Christine (smiling): Good evening. Monsieur Villeneuve asked that you come in now.
Claudin: Thank you, Mademoiselle. Thank you. (Christine starts to walk away, but Claudin calls out to her) Mademoiselle! May I speak to you for a minute?
Christine (turning around and walking back toward him): Certainly.
Claudin: You weren’t on the stage tonight for the third act curtain calls.
Christine (smiling again): Everyone in the theater seems to have noticed it. It’s really quite flattering.
Claudin (suddenly growing concerned): Why weren’t you there? (Christine gives him a slightly puzzled look.) Oh, forgive me, but I’ve been here so long that you… everybody, everything connected with the Opera is so much a part of my life.
Christine (understandingly): Of course. But, Monsieur Villeneuve is waiting.
Claudin (looking down grimly): Yes. (Looking back up at her, suddenly growing anxious.) You weren’t ill, were you? You’re not in any trouble?… Oh, it’s impertinent of me, I know, but…. (He falters, unsure of how to explain himself. However, Christine seems to understand.)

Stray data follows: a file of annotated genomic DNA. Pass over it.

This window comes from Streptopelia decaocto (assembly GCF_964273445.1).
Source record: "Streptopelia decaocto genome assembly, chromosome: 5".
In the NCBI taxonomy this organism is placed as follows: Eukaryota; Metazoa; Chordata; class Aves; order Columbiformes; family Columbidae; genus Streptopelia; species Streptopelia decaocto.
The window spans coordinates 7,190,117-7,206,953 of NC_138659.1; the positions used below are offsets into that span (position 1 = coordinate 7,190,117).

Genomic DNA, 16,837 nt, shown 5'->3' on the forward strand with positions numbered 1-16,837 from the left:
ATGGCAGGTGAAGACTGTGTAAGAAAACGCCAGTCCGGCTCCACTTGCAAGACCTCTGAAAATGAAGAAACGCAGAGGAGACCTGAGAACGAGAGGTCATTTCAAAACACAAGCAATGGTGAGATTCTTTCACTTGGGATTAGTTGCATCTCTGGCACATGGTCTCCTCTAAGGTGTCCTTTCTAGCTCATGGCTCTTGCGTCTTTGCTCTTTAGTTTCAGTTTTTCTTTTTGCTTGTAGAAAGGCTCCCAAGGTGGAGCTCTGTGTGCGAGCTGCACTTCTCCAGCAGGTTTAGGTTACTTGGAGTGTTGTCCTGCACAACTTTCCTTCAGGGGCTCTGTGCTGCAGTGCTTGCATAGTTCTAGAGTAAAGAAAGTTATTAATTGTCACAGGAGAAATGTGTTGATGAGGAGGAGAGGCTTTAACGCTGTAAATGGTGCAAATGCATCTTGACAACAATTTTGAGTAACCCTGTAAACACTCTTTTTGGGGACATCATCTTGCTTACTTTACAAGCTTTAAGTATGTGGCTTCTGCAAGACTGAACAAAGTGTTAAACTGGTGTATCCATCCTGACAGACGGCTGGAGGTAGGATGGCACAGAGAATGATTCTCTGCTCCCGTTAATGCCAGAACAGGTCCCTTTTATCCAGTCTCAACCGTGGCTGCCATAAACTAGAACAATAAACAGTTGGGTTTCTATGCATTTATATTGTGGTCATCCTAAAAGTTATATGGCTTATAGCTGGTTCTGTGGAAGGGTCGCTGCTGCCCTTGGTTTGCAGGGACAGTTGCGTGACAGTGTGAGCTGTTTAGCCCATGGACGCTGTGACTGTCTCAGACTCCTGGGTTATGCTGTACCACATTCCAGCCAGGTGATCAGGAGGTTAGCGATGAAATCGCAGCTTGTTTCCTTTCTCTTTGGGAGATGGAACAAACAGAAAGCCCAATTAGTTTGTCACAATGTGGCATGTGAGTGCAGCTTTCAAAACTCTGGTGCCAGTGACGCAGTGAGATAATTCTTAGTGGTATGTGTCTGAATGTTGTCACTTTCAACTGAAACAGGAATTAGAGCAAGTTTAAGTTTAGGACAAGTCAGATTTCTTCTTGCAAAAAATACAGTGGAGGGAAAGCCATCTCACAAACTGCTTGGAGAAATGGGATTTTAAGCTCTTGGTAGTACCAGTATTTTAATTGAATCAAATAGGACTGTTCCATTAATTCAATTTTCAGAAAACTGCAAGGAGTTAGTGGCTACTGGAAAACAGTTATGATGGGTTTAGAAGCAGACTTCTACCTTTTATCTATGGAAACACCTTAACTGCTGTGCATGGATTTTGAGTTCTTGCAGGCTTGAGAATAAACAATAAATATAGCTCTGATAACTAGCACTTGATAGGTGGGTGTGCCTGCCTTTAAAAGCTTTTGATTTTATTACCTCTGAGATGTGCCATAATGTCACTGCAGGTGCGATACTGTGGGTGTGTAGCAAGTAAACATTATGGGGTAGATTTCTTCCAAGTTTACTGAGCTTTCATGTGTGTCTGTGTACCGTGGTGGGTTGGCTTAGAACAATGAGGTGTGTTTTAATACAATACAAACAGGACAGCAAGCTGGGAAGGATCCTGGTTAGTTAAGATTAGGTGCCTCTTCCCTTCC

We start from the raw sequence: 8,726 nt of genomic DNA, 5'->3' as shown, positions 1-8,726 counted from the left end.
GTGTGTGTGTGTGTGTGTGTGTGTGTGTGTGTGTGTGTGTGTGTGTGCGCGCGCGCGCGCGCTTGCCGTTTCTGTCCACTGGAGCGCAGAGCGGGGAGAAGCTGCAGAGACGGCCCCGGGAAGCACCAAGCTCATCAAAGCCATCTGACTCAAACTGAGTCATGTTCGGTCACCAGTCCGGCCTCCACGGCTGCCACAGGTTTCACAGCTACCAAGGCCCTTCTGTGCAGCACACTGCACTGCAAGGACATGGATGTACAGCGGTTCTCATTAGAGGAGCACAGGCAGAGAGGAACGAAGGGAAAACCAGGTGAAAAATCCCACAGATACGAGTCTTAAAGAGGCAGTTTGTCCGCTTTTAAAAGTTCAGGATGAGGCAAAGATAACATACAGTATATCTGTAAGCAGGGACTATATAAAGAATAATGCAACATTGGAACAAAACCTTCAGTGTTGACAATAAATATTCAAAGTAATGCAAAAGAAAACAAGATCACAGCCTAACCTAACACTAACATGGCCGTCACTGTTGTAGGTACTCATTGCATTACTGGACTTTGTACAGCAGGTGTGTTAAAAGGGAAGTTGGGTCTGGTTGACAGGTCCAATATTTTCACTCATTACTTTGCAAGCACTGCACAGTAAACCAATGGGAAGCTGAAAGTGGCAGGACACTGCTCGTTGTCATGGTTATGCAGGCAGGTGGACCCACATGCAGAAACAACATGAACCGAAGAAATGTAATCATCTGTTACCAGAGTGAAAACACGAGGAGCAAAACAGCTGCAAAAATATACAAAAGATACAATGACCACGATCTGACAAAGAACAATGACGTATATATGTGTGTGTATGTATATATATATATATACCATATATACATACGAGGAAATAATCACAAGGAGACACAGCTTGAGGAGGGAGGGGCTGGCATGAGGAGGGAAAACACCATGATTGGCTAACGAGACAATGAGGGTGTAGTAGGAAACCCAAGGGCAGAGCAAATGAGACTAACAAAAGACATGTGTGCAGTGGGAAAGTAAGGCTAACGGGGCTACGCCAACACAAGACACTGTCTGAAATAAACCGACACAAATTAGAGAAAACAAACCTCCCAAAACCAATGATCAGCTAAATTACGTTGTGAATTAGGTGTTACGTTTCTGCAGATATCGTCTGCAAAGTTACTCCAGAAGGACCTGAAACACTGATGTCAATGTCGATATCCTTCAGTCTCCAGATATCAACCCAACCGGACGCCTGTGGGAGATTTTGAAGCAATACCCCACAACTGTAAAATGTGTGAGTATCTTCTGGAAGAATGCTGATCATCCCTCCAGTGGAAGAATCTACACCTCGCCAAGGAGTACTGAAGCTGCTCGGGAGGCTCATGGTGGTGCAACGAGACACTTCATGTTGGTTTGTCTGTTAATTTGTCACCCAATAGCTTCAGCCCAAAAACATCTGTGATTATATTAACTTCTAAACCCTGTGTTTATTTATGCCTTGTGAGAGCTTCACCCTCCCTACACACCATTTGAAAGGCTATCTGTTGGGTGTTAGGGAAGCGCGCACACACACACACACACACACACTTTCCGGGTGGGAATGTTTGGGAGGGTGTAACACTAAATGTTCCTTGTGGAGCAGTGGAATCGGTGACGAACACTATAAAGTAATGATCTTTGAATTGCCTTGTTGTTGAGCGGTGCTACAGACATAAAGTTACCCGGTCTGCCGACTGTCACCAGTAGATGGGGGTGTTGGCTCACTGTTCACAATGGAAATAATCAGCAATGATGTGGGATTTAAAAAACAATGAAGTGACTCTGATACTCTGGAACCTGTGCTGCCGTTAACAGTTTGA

Christine (smiling and offering her hand): You’re very kind. Goodnight. (She turns and begins to walk away.)
Claudin (quickly stepping after her): Christine!
In the background music, the piano plays a startled, dissonant chord. Claudin immediately realizes what he’s said and quickly steps back. He looks at Christine with an almost frightened expression.
Claudin: Oh… Oh, I’m sorry. (Christine gives him a puzzled look, almost as if he’d called her by the wrong name.) I’m sorry.
Christine looks at him again, still seeming a little confused, then gives him a slight smile.
Christine: Goodnight. (She gives him one last doubtful glance before turning and walking away.)
Claudin (quietly but smiling slightly): Goodnight.
She then walks away.